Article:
Flies on Pastured Cattle

As livestock producers prepare for another grazing season, thoughts are often directed towards grass conditions, animal conditioning, and fence repair. An additional very important consideration should include what type of flies will impact their pastured cattle, and what method of fly control will work best for their management system. Livestock fly control should be viewed as having a positive economic impact on livestock operations. In Nebraska and elsewhere, there are three fly species that economically impact pastured cattle; horn fly, face fly and stable fly.

The horn fly is a small blood feeding fly found on the shoulders, back and belly region of cattle. They take some 24 to 38 blood meals per day. Females deposit eggs in fresh cow manure where the complete life cycle, egg to adult, can be completed in 10 to 20 days during warm conditions. In Nebraska, there are multiple generations during the fly season which can lead to extremely high fly numbers in late August and early September.

The horn fly is considered one of the most important blood feeding pests of pastured cattle in the United States. The annual economic losses caused by this fly has been estimated at $1 billion in the U.S. When horn fly numbers are high, cattle experience annoyance and blood loss. The effect may be decreased milk production, reduced weight gains, changes in grazing patterns and bunching of animals. Research studies have demonstrated calf weaning weights are negatively impacted from 4 to 15%, and stocker cattle and replacement heifers experience up to 18% impact in weight gains. In addition, horn flies can spread summer mastitis.

The economic injury level (EIL) for horn flies is 200 flies per animal. This level of infestation is often reached in late May or early June in Nebraska. Monitoring horn fly numbers on cattle is important in making appropriate management decisions. Cattle should be monitored weekly for horn flies throughout the fly season. These observations are best taken between the hours of 8:00 AM to 11:30 AM when flies are generally located on the shoulders, topline and sides of animals. Observations made later in the day are less accurate because horn flies will generally move to the belly area where it is cooler, making it more difficult to accurately assess population numbers.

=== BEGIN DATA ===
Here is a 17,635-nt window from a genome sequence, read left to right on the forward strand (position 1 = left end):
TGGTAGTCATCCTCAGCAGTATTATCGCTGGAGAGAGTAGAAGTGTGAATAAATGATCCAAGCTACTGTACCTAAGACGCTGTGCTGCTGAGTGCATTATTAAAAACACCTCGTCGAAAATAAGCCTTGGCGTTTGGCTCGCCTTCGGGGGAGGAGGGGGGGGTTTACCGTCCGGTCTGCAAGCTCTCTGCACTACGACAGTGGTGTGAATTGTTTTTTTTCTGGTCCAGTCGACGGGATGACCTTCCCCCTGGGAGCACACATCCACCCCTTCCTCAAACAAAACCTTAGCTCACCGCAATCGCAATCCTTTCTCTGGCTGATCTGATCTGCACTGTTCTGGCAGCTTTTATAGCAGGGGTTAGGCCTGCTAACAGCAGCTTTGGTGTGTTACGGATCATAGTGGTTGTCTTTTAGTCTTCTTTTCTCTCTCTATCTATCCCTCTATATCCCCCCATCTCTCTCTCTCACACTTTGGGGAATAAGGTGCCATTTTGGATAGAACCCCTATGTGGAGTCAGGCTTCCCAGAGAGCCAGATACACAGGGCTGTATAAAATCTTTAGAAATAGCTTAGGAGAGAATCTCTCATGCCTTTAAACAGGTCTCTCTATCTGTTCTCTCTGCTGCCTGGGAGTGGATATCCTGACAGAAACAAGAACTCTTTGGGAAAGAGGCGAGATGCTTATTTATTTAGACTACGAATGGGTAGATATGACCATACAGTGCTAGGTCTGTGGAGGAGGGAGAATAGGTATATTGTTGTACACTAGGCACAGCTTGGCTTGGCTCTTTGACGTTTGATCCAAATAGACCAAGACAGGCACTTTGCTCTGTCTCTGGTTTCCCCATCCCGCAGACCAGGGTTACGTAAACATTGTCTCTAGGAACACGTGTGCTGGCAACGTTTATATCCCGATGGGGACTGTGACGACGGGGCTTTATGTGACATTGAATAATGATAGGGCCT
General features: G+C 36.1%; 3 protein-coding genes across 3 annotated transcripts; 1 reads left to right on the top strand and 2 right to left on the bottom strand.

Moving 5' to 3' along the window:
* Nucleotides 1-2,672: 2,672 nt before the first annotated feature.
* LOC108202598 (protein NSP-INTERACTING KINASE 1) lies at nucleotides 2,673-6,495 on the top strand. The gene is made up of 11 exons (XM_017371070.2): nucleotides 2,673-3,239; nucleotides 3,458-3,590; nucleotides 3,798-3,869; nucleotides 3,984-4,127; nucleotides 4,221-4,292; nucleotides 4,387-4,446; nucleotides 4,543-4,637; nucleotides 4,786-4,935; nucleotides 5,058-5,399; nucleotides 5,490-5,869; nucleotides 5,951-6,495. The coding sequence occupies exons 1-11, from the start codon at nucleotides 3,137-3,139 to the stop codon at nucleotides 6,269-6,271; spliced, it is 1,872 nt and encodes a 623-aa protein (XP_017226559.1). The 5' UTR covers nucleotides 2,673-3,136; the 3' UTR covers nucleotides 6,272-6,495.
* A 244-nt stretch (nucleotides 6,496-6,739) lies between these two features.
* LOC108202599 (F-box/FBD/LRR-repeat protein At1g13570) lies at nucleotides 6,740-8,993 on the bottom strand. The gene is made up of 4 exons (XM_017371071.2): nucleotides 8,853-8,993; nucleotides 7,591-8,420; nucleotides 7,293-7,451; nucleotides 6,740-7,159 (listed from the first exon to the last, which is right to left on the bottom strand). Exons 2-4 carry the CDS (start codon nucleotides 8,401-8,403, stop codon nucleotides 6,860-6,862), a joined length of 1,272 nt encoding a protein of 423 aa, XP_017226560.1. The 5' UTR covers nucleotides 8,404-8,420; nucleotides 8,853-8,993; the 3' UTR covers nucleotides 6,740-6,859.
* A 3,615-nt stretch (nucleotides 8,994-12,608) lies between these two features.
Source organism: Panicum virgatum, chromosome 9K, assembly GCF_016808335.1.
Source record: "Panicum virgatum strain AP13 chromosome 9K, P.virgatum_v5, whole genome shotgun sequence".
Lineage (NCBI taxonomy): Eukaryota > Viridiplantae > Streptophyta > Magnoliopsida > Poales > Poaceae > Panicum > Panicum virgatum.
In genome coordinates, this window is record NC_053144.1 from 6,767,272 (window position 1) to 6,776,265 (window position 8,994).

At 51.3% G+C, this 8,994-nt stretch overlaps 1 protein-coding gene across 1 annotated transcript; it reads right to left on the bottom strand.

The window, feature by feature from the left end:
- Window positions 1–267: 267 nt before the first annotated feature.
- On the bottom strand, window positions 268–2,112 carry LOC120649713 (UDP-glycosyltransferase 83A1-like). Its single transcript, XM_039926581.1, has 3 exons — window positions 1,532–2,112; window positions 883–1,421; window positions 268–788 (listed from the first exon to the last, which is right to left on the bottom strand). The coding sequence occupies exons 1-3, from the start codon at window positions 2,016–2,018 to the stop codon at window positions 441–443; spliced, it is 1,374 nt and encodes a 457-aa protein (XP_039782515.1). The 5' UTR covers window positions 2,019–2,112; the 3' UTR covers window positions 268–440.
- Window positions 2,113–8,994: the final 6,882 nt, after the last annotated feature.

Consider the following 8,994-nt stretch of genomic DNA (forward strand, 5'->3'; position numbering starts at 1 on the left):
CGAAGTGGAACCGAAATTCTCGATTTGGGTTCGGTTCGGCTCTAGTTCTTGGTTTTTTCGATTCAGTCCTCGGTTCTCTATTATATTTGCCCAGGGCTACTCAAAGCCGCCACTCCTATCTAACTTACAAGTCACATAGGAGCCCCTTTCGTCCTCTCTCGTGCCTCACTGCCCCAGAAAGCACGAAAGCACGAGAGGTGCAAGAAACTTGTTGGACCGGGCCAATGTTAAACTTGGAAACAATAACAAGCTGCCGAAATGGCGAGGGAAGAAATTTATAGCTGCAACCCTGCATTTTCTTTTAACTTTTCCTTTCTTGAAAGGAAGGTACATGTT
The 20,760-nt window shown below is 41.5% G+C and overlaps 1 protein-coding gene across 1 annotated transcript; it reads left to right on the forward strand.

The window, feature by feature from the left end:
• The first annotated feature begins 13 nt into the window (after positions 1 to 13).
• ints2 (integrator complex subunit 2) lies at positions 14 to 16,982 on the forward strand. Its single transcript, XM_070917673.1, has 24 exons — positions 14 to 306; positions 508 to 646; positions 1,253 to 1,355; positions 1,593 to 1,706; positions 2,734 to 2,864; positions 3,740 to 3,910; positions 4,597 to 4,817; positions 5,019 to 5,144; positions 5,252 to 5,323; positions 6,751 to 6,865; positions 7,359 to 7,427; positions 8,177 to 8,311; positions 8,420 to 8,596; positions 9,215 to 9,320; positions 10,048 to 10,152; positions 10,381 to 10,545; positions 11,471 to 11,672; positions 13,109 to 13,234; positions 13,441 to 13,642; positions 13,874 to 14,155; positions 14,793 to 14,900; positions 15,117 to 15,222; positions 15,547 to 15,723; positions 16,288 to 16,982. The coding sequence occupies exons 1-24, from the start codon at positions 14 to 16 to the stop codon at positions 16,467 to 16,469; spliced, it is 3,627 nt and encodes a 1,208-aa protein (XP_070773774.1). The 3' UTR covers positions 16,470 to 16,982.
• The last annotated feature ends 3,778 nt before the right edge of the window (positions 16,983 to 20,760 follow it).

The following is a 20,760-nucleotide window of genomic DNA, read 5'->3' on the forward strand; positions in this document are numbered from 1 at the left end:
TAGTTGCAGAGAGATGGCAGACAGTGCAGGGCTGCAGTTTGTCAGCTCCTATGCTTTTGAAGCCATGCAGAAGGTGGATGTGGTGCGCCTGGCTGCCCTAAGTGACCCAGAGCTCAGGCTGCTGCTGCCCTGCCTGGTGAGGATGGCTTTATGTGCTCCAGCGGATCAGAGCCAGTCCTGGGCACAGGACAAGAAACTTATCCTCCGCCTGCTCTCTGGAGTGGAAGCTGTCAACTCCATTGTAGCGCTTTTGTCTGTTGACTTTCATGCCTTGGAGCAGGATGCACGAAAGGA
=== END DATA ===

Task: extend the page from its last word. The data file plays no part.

Insecticide control methods available to manage horn flies on cattle are many; backrubbers (oilers), dust bags, insecticide ear tags, pour-ons, oral larvicides (IGR’s), low pressure sprayers, mist blower sprayers and the VetGun™. Backrubbers (oilers) and dust bags can be an effective way to reduce horn fly numbers if cattle are forced to use them; if used in a freechoice arrangement expect between 35 – 50 percent less control. Insecticide ear tags are a convenient method of horn fly control if applied at the correct time frame. In Nebraska, ear tags should be applied during the last week of May or the first week in June to achieve maximum control through the fly season. Ear tags applied too early may decline in efficacy while fly numbers are still high and result in economic loss. In addition, adult animals should receive two tags. Just tagging the calf and not the mother cow will not provide the desired level of horn fly control. Animal sprays, mist blower applications, and pour-on products will provide 7-21 days of control and will need to be re-applied through-out the fly season. Oral larvicides (IGR’s) prevent fly larvae in manure pats from developing into adults. An important factor when using an oral larvicide is ensuring steady consumption. An additional complicating issue when using an oral larvicide is horn fly migration from neighboring untreated herds which can mask the effectiveness of an oral larvicide (IGR). The Vet Gun™ applies an individual capsule of insecticide to an animal using a device similar to a paint ball gun and can provide horn fly control between 21 and 35 days.